Ida Wells-Barnett passed away from kidney disease in 1931 at age 68 in Chicago.
Learn more about Ida B. Wells through historical newspapers from our archives. Explore newspaper articles, headlines, images, and other primary sources below.
Articles and Clippings about Ida B. Wells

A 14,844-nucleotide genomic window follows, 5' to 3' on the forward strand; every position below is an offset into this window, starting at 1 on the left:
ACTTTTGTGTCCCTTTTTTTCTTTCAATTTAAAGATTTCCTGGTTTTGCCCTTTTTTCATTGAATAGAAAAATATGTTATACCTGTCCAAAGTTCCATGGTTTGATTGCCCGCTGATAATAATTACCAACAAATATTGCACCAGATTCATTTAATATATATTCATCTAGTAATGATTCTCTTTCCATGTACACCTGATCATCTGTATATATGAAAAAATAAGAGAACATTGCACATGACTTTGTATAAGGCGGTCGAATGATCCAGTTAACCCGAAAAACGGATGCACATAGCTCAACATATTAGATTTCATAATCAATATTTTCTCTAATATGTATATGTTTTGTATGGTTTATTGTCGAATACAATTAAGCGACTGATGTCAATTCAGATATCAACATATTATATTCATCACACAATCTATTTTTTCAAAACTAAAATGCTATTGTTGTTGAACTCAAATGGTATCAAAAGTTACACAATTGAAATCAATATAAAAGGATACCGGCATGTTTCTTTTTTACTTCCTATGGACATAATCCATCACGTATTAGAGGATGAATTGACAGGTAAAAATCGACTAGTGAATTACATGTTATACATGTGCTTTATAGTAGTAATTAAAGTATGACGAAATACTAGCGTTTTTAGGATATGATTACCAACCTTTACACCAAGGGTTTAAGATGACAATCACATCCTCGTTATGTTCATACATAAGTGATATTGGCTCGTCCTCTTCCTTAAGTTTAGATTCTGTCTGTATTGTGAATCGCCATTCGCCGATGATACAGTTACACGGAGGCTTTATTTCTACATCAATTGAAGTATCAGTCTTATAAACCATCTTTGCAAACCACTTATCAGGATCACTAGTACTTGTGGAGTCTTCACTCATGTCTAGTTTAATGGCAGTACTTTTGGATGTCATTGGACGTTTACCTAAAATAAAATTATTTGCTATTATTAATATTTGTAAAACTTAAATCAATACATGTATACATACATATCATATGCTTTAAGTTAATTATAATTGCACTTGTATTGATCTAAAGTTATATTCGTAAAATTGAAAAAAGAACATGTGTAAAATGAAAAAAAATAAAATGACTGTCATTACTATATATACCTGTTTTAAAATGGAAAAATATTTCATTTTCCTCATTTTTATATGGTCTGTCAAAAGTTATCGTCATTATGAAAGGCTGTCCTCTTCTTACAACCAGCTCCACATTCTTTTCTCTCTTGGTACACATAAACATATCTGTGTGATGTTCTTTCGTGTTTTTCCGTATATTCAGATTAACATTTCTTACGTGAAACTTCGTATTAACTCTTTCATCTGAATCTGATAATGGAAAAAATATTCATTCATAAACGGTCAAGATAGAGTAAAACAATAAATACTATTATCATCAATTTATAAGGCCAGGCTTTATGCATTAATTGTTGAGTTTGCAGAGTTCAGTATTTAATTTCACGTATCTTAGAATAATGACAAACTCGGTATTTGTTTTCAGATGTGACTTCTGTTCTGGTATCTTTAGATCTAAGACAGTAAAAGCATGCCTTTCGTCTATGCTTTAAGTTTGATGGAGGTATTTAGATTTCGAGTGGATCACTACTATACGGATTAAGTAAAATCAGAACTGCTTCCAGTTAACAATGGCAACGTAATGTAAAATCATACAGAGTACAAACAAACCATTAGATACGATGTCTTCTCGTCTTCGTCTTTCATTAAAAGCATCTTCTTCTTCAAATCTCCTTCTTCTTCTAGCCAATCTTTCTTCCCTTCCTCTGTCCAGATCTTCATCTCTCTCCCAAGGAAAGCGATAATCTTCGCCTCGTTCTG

Ida B. Wells is listed as a teacher at Saffarans Street School in Memphis, Tennessee, 1884 28 Sep 1884, Sun Memphis Daily Appeal (Memphis, Tennessee) Newspapers.comIda B. Wells wins lawsuit against railroad company for forcing her from first-class coach, 1884 25 Dec 1884, Thu The Tennessean (Nashville, Tennessee) Newspapers.comOpinion piece "Race Pride" by Ida B. Wells under pseudonym "Iola" for the American Baptist, 1887 05 Mar 1887, Sat The Appeal (Saint Paul, Minnesota) Newspapers.comIda B. Wells, Memphis Free Speech editor, speaks at meeting for "Educators of Colored Youth," 1891 30 Dec 1891, Wed Nashville Banner (Nashville, Tennessee) Newspapers.comLeaf-Chronicle's reaction to Ida B. Wells' anti-lynching editorial in the Free Speech, 1892 27 May 1892, Fri The Leaf-Chronicle (Clarksville, Tennessee) Newspapers.comIda B. Wells forced to leave Memphis by white mob after publishing editorial on lynching, 1892 11 Jun 1892, Sat The Washington Bee (Washington, District of Columbia) Newspapers.comAd for an October 1892 lecture by Ida B. Wells in Washington DC with subject of "Southern Mob Rule" 29 Oct 1892, Sat The Washington Bee (Washington, District of Columbia) Newspapers.comBoston Globe's spotlight on Ida B. Wells and her work as a journalist, 1892 29 Nov 1892, Tue The Boston Globe (Boston, Massachusetts) Newspapers.comIda B. Wells speaks on lynching to members of the British Parliament, 1894 10 Jun 1894, Sun Reynolds's Newspaper (London, Greater London, England) Newspapers.comNewspaper picture of Ida B. Wells, accompanied by a list of her achievements, 1895 03 Jun 1895, Mon Emporia Daily Republican (Emporia, Kansas) Newspapers.comMarriage of Ida B. Wells to Ferdinand L. Barnett, including description of wedding ceremony, 1895 28 Jun 1895, Fri The Chicago Chronicle (Chicago, Illinois) Newspapers.comIda Wells-Barnett delivers lecture on issues including voting, segregation, and lynching, 1895 17 Aug 1895, Sat Buffalo Courier (Buffalo, New York) Newspapers.comIda Wells-Barnett gives an account of how she became involved in anti-lynching work, 1895 22 Aug 1895, Thu Buffalo Weekly Express (Buffalo, New York) Newspapers.comIda Wells-Barnett and others speak with U.S. president William McKinley about lynching, 1898 22 Mar 1898, Tue Chicago Tribune (Chicago, Illinois) Newspapers.comIda Wells-Barnett opposes "drawing of the color line" at convention of women's clubs, 1900 08 Jun 1900, Fri The Inter Ocean (Chicago, Illinois) Newspapers.comPhoto of members of the National Afro-American Council, including Ida Wells-Barnett, 1902 19 Jul 1902, Sat The Appeal (Saint Paul, Minnesota) Newspapers.comIda Wells-Barnett speaks at conference about prevalence of lynching over past 25 years, 1909 01 Jun 1909, Tue St. Louis Post-Dispatch (St. Louis, Missouri) Newspapers.comIda Wells-Barnett is photographed marching in a women's suffrage parade in Washington DC, 1913 05 Mar 1913, Wed Chicago Tribune (Chicago, Illinois) Newspapers.comAccount of Ida Wells-Barnett's decision to march with Illinois delegation in suffrage parade, 1913 04 Mar 1913, Tue Chicago Tribune (Chicago, Illinois) Newspapers.comIda Wells-Barnett asks for donations to help the Negro Fellowship League in Chicago, 1915 22 Dec 1915, Wed Chicago Tribune (Chicago, Illinois) Newspapers.comNewspaper editorial criticizes what it calls the "over-zealousness" of Ida Wells-Barnett, 1919 21 Jun 1919, Sat Richmond Planet (Richmond, Virginia) Newspapers.comIda Wells-Barnett runs for Illinois state senate against Adelbert Roberts, 1930 09 Apr 1930, Wed Chicago Tribune (Chicago, Illinois) Newspapers.comChicago Tribune obituary for Ida Wells-Barnett, 1931 25 Mar 1931, Wed Chicago Tribune (Chicago, Illinois) Newspapers.comNew York Age obituary for Ida Wells-Barnett, 1931 04 Apr 1931, Sat The New York Age (New York, New York) Newspapers.com